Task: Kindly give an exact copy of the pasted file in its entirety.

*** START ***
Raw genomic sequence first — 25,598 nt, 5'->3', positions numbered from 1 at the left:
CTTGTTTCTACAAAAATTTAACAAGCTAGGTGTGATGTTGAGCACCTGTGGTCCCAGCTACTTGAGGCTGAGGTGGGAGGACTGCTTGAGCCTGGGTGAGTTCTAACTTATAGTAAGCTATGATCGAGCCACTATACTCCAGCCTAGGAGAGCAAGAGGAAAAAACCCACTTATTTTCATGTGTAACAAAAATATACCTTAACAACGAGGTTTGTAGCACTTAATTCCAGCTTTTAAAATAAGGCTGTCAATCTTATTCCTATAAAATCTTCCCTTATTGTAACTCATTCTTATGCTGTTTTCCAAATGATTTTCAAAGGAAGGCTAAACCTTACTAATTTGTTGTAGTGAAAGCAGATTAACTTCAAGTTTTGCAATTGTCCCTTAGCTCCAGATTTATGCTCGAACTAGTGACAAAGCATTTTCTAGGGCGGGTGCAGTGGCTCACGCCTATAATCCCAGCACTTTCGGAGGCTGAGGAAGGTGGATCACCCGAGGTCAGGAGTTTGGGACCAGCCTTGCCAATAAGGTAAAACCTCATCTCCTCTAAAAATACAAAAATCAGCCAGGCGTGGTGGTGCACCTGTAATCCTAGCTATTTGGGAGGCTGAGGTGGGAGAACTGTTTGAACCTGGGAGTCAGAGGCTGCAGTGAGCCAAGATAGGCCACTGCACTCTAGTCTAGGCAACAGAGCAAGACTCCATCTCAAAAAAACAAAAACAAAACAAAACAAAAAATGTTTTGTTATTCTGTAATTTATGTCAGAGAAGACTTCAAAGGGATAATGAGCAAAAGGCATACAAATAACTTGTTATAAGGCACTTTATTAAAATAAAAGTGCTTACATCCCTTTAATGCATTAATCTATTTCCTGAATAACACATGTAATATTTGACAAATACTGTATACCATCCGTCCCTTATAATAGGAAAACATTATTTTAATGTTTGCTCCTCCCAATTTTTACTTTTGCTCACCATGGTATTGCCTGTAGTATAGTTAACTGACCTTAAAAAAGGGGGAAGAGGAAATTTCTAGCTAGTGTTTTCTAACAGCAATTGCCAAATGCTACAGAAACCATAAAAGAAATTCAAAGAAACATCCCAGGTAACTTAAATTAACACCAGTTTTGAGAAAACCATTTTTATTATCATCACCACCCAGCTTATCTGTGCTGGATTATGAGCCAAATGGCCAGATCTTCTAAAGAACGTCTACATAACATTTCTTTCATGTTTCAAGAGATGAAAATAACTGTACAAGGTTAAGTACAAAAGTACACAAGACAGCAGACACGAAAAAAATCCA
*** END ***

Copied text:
Raw genomic sequence first — 25,598 nt, 5'->3', positions numbered from 1 at the left:
CTTGTTTCTACAAAAATTTAACAAGCTAGGTGTGATGTTGAGCACCTGTGGTCCCAGCTACTTGAGGCTGAGGTGGGAGGACTGCTTGAGCCTGGGTGAGTTCTAACTTATAGTAAGCTATGATCGAGCCACTATACTCCAGCCTAGGAGAGCAAGAGGAAAAAACCCACTTATTTTCATGTGTAACAAAAATATACCTTAACAACGAGGTTTGTAGCACTTAATTCCAGCTTTTAAAATAAGGCTGTCAATCTTATTCCTATAAAATCTTCCCTTATTGTAACTCATTCTTATGCTGTTTTCCAAATGATTTTCAAAGGAAGGCTAAACCTTACTAATTTGTTGTAGTGAAAGCAGATTAACTTCAAGTTTTGCAATTGTCCCTTAGCTCCAGATTTATGCTCGAACTAGTGACAAAGCATTTTCTAGGGCGGGTGCAGTGGCTCACGCCTATAATCCCAGCACTTTCGGAGGCTGAGGAAGGTGGATCACCCGAGGTCAGGAGTTTGGGACCAGCCTTGCCAATAAGGTAAAACCTCATCTCCTCTAAAAATACAAAAATCAGCCAGGCGTGGTGGTGCACCTGTAATCCTAGCTATTTGGGAGGCTGAGGTGGGAGAACTGTTTGAACCTGGGAGTCAGAGGCTGCAGTGAGCCAAGATAGGCCACTGCACTCTAGTCTAGGCAACAGAGCAAGACTCCATCTCAAAAAAACAAAAACAAAACAAAACAAAAAATGTTTTGTTATTCTGTAATTTATGTCAGAGAAGACTTCAAAGGGATAATGAGCAAAAGGCATACAAATAACTTGTTATAAGGCACTTTATTAAAATAAAAGTGCTTACATCCCTTTAATGCATTAATCTATTTCCTGAATAACACATGTAATATTTGACAAATACTGTATACCATCCGTCCCTTATAATAGGAAAACATTATTTTAATGTTTGCTCCTCCCAATTTTTACTTTTGCTCACCATGGTATTGCCTGTAGTATAGTTAACTGACCTTAAAAAAGGGGGAAGAGGAAATTTCTAGCTAGTGTTTTCTAACAGCAATTGCCAAATGCTACAGAAACCATAAAAGAAATTCAAAGAAACATCCCAGGTAACTTAAATTAACACCAGTTTTGAGAAAACCATTTTTATTATCATCACCACCCAGCTTATCTGTGCTGGATTATGAGCCAAATGGCCAGATCTTCTAAAGAACGTCTACATAACATTTCTTTCATGTTTCAAGAGATGAAAATAACTGTACAAGGTTAAGTACAAAAGTACACAAGACAGCAGACACGAAAAAAATCCA